SEBRING, Ohio (WKBN) – Monday, the fallout from the finding of elevated levels of lead in Sebring’s water system continues.
The Sebring Village Solicitor emailed a statement to First News Monday morning, saying:
The Village of Sebring is working closely with the Ohio EPA and the Mahoning County Health Department regarding the results found in random water samples taken from site locations recommended by the OEPA. The Ohio EPA advised the Village that the Sebring water plant is not in violation for lead or copper.
Interim Sebring Water Plant Manager Kris Harshman said the EPA hasn’t tested for lead in Sebring in three years, and in that time conditions for lead contamination have occurred every summer.
Drinking water should have a PH level between 6.5 and 8.5. But anything below 7.0 can start to eat away at pipes. During the summer months in Sebring, PH levels got to 6.3 and even lower. That means the water could be eating away at old metal pipes.
WKBN asked the village to show the daily water testing reports for the last three years and discovered that those PH levels have dipped low every summer since 2013.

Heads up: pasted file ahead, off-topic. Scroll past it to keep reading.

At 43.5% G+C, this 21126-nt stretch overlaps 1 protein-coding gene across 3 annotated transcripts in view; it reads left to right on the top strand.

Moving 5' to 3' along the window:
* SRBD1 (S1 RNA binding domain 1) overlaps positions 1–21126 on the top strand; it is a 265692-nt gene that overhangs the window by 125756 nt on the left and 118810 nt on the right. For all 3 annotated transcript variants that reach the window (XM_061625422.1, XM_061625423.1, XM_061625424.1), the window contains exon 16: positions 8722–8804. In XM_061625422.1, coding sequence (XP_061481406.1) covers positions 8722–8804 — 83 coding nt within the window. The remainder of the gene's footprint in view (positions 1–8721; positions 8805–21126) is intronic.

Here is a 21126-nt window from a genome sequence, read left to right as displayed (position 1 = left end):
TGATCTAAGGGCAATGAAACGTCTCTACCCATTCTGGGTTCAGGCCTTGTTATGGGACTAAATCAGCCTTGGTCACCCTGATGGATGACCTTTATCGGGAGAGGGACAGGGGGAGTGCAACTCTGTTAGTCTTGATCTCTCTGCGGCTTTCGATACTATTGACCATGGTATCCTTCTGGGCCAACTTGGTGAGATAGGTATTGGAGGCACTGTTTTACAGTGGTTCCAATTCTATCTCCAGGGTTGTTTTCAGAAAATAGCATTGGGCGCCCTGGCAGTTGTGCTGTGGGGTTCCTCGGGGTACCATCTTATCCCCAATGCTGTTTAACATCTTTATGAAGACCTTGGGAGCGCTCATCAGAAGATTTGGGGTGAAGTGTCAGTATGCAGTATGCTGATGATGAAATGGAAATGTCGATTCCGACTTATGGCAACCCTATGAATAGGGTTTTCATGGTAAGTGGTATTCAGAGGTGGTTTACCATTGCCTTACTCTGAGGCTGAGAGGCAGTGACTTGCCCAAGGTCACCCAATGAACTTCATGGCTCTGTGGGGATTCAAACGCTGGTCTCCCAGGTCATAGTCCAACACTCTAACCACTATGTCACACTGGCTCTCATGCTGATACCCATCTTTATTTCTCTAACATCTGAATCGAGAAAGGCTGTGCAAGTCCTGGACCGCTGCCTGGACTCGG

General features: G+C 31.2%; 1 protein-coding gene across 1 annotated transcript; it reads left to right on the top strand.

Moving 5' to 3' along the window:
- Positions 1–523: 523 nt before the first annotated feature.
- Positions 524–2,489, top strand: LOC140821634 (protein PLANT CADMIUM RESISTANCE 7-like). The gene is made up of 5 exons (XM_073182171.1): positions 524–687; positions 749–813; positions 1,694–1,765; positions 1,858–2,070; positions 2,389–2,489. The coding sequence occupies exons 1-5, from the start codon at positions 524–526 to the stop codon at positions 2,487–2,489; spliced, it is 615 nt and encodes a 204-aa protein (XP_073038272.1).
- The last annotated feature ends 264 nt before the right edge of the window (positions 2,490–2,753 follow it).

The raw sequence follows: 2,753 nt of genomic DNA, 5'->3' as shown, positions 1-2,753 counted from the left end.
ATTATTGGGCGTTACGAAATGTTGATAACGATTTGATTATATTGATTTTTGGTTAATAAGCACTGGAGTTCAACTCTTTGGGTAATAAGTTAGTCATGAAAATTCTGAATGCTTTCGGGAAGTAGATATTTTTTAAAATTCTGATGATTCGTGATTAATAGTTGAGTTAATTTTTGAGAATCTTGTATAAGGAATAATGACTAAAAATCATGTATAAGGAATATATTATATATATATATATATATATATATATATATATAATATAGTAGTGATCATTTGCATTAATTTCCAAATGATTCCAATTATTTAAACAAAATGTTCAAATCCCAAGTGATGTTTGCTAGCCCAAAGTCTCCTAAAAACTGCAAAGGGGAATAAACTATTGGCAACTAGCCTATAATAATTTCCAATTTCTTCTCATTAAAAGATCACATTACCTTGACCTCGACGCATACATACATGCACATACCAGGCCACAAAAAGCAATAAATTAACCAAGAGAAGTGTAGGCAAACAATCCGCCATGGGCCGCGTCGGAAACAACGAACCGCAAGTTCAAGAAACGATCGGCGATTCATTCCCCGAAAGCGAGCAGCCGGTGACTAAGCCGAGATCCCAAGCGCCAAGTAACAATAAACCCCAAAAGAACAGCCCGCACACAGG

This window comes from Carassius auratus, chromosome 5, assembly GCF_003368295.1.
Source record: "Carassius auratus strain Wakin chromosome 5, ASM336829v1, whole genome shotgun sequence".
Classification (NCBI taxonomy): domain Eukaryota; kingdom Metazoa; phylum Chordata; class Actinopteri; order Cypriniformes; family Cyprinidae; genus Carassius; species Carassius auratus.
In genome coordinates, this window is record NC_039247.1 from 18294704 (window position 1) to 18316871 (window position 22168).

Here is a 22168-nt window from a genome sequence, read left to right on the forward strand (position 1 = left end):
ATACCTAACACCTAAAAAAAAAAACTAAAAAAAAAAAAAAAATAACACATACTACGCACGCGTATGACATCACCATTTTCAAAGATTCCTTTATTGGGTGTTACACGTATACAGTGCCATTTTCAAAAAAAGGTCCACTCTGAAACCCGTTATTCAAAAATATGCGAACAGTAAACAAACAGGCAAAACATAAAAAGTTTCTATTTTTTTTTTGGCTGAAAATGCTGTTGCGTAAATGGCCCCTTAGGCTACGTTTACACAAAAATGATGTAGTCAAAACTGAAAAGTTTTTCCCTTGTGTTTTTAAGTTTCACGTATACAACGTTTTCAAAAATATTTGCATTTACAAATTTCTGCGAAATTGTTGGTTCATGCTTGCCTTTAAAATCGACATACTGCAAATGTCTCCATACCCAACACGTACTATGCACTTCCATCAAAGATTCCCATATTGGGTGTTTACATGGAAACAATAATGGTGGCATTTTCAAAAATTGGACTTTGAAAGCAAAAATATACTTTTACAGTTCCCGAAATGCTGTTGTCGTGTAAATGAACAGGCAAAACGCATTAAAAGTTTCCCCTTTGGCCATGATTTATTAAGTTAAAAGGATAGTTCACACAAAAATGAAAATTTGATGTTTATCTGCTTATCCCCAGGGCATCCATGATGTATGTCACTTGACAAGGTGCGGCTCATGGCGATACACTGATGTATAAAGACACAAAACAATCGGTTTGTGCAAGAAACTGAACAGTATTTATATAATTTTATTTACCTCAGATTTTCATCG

Harshman said he has started adding in a new chemical to raise those PH levels, acting on EPA recommendations.
Water customers say they think the village tried to hide the test results.
“They’ve known for quite some time, according to what they say online,” customer Lyn Davis said. “And I don’t understand why they wouldn’t tell us, so they could keep us from having to go through illness or whatever.”
County EMA director Dennis O’Hara said his agency will keep making sure there is clean bottled water for people to drink as long as it’s needed.
At 7 p.m. Monday, Sebring has a regularly-scheduled council meeting at the Municipal Building on East Ohio Avenue. It will be open to the public, and the water situation is expected to be a major topic of discussion.